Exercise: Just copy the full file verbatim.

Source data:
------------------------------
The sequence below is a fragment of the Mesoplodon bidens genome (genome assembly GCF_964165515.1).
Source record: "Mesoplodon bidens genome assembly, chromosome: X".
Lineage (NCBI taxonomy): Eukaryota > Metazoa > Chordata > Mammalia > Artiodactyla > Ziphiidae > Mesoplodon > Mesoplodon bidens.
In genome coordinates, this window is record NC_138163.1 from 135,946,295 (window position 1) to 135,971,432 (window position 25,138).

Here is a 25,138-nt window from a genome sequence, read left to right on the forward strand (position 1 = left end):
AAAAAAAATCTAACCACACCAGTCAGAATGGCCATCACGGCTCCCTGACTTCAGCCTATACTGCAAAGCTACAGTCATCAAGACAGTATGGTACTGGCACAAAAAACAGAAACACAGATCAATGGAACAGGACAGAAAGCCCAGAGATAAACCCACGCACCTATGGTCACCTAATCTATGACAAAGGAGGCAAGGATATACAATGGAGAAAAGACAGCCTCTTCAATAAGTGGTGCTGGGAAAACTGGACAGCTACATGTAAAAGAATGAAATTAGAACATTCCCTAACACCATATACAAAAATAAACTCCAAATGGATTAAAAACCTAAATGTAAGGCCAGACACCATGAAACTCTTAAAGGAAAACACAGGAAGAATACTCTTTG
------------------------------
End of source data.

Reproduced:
The sequence below is a fragment of the Mesoplodon bidens genome (genome assembly GCF_964165515.1).
Source record: "Mesoplodon bidens genome assembly, chromosome: X".
Lineage (NCBI taxonomy): Eukaryota > Metazoa > Chordata > Mammalia > Artiodactyla > Ziphiidae > Mesoplodon > Mesoplodon bidens.
In genome coordinates, this window is record NC_138163.1 from 135,946,295 (window position 1) to 135,971,432 (window position 25,138).

Here is a 25,138-nt window from a genome sequence, read left to right on the forward strand (position 1 = left end):
AAAAAAAATCTAACCACACCAGTCAGAATGGCCATCACGGCTCCCTGACTTCAGCCTATACTGCAAAGCTACAGTCATCAAGACAGTATGGTACTGGCACAAAAAACAGAAACACAGATCAATGGAACAGGACAGAAAGCCCAGAGATAAACCCACGCACCTATGGTCACCTAATCTATGACAAAGGAGGCAAGGATATACAATGGAGAAAAGACAGCCTCTTCAATAAGTGGTGCTGGGAAAACTGGACAGCTACATGTAAAAGAATGAAATTAGAACATTCCCTAACACCATATACAAAAATAAACTCCAAATGGATTAAAAACCTAAATGTAAGGCCAGACACCATGAAACTCTTAAAGGAAAACACAGGAAGAATACTCTTTG